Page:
Rise of the Renegade

Saturday 3rd July 2013
Walmer Beach

Rise of the Renegade commemorates the event in 1784 when the then prime minister, William Pitt the Younger, in order to suppress the smuggling trade, ordered the burning of the boats on Walmer beach. This event-based art project magically illuminated Britten on the Beach, a unique storytelling and musical event that took place in and around the beach huts and boats.

Below is a review by Hannah Perrin, PhD student in the School of Social Policy, Sociology and Social Research at the University of Kent.

'At 9.45pm it was half-dark, with the lights of the pier visible from the beach and the shops along the Strand lit up. We walked along the prom to be directed onto the beach between two of the fishing huts, with the instruction “keep the glow sticks to your right”. The scene was amazing – lit by a “sea” of multicoloured glow sticks and storm lanterns were two traditional wooden fishing boats, either side of a smallish open-sided shelter for the musicians, and a large, sun-bleached tree trunk acting as a seat. In the semi-darkness, the effect was very atmospheric.

Spilling out of the sides of the shelter was Chroma, a chamber ensemble based in London and known for their dynamic performances of contemporary works. This evening’s septet included a large percussion section along with flute/piccolo, violin, oboe, cello, horn and harp. They warmed up as the audience arrived across the beach, exclaiming over the set and asking “is this patch of pebbles taken?”, and making conversation with their neighbours in the way that the English doing something unusual with strangers tend to do. The more seasoned festival-goers had brought folding chairs, but I was quite happy sitting by the front. One of the most noticeable things was the smell – an evocative mixture of beach, sea, and the faint waft of barbecue from further up the beach.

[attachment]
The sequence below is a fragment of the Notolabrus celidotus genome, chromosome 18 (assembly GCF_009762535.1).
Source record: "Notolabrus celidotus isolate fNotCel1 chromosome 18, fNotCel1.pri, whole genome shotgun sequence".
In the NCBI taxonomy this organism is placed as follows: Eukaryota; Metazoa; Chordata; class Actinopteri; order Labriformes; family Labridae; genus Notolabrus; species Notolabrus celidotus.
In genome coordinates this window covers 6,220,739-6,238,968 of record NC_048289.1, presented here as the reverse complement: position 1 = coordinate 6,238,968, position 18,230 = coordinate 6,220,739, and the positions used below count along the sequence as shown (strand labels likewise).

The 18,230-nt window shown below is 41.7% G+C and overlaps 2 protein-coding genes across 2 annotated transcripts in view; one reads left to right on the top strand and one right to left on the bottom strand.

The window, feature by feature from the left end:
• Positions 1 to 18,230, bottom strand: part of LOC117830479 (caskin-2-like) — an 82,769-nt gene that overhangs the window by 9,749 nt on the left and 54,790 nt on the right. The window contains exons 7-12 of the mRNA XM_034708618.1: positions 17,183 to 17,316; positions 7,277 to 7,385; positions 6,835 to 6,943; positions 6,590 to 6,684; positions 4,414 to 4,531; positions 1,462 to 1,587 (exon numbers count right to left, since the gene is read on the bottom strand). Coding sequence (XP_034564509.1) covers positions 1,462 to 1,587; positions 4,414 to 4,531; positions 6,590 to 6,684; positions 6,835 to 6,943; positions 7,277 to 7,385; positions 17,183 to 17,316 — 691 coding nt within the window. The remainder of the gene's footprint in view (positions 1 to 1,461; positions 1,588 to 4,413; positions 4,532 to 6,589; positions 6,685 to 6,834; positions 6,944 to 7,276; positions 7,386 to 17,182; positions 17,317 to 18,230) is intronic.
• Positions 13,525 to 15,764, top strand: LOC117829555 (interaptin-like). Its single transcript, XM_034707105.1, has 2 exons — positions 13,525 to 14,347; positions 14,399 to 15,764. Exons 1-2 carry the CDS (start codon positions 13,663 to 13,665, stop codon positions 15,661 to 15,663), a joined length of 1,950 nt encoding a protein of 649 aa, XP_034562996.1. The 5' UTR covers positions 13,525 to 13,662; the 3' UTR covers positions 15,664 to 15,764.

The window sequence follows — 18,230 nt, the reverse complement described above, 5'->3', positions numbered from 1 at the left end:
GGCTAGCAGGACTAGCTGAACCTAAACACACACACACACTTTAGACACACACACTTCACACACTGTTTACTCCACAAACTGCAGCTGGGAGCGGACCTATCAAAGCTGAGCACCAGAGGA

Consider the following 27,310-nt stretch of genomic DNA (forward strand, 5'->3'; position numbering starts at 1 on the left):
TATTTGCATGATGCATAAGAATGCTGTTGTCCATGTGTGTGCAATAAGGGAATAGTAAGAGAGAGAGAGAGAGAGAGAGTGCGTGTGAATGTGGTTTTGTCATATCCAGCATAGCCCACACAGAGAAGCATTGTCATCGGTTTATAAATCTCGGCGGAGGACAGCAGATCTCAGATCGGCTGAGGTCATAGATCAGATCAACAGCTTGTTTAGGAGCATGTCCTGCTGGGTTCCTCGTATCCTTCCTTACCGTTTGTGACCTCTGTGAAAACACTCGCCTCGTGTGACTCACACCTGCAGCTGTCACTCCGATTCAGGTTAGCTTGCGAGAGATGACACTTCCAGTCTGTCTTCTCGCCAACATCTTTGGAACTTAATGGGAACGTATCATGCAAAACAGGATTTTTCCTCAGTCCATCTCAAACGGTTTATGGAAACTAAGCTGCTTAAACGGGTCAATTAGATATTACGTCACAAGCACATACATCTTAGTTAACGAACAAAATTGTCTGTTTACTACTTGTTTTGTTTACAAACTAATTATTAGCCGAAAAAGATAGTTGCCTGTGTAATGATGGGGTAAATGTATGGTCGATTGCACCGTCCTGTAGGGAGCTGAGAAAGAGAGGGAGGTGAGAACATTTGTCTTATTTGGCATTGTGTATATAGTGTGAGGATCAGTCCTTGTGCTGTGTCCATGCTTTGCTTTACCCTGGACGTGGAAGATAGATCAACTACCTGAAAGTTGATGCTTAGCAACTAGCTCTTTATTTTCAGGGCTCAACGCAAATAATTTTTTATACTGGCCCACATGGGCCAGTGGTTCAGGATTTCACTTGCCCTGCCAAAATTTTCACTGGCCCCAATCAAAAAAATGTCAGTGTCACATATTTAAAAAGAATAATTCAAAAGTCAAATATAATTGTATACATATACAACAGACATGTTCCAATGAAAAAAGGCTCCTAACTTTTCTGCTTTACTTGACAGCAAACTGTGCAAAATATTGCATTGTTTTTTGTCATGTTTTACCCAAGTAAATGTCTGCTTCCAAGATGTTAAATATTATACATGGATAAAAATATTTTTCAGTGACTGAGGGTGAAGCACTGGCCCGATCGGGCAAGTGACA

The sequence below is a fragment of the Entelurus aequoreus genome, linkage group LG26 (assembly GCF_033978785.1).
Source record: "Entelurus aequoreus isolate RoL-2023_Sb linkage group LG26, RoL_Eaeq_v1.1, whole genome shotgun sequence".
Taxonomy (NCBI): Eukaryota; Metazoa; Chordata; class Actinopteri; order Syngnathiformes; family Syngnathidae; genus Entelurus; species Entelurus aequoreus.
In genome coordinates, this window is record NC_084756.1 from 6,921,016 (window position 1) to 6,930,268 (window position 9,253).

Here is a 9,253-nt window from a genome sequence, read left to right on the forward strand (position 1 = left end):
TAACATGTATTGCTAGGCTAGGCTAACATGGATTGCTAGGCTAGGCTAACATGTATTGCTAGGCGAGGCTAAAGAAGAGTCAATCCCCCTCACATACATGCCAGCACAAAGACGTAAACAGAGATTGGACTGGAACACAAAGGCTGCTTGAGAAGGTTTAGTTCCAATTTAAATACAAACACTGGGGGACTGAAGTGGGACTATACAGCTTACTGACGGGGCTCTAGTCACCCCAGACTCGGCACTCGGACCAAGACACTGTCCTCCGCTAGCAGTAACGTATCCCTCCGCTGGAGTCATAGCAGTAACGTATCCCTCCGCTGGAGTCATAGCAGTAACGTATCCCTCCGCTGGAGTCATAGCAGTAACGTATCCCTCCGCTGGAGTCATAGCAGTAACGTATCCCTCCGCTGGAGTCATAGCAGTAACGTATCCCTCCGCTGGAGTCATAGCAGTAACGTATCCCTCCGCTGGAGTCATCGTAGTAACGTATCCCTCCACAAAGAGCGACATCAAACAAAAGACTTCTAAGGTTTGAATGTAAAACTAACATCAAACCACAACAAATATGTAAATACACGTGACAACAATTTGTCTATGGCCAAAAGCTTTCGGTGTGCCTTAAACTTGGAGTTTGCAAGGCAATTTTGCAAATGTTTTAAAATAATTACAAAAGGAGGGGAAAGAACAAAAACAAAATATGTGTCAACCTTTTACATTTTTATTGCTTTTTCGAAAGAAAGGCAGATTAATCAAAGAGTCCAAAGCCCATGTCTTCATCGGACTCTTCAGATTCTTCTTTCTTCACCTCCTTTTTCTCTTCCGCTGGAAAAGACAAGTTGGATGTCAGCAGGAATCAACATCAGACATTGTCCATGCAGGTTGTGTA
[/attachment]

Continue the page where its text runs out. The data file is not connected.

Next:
The music began with a solo flute, joined by the violin in a melancholy, sea shanty-like introduction. The narrator came to sit on his tree trunk and read from Crabbe’s poem The Borough, on which Britten’s Peter Grimes was based. Verses were interspersed with sections of the sea interludes from the opera, brilliantly dissonant crashing waves from the strings and percussion, screeching gulls and sea spray on the cymbals, the harp depicting shimmering sunlight on calm water. The poetry moved to a piece written by a local author telling the story of a shipwreck and rescue on the Goodwin Sands, interspersed with a haunting tenor solo from Mark LeBrocq.

The music continued to embody the changing emotions of the sea – beautiful swelling scales starting in the cello and going all the way to the top of a very agile piccolo and back depicting receding waves, and ominously long notes from the cello and horn foretelling bad news from the rescue effort as the narrator told of “horrors in the night”. As the story developed, the crew did actually return over the crest of the beach with flaming torches, along with the young apprentice, the old skipper and the cynical mate. It was a very effective use of few actors to tell a very evocative tale – the sights and smells of the beach itself along with Britten’s brilliant evocations of the sea in all its moods combining into an unforgettable evening.'


Photo credit: Hannah Perrin

Photo credit:Danny Burrows

Photo credit: Danny Burrows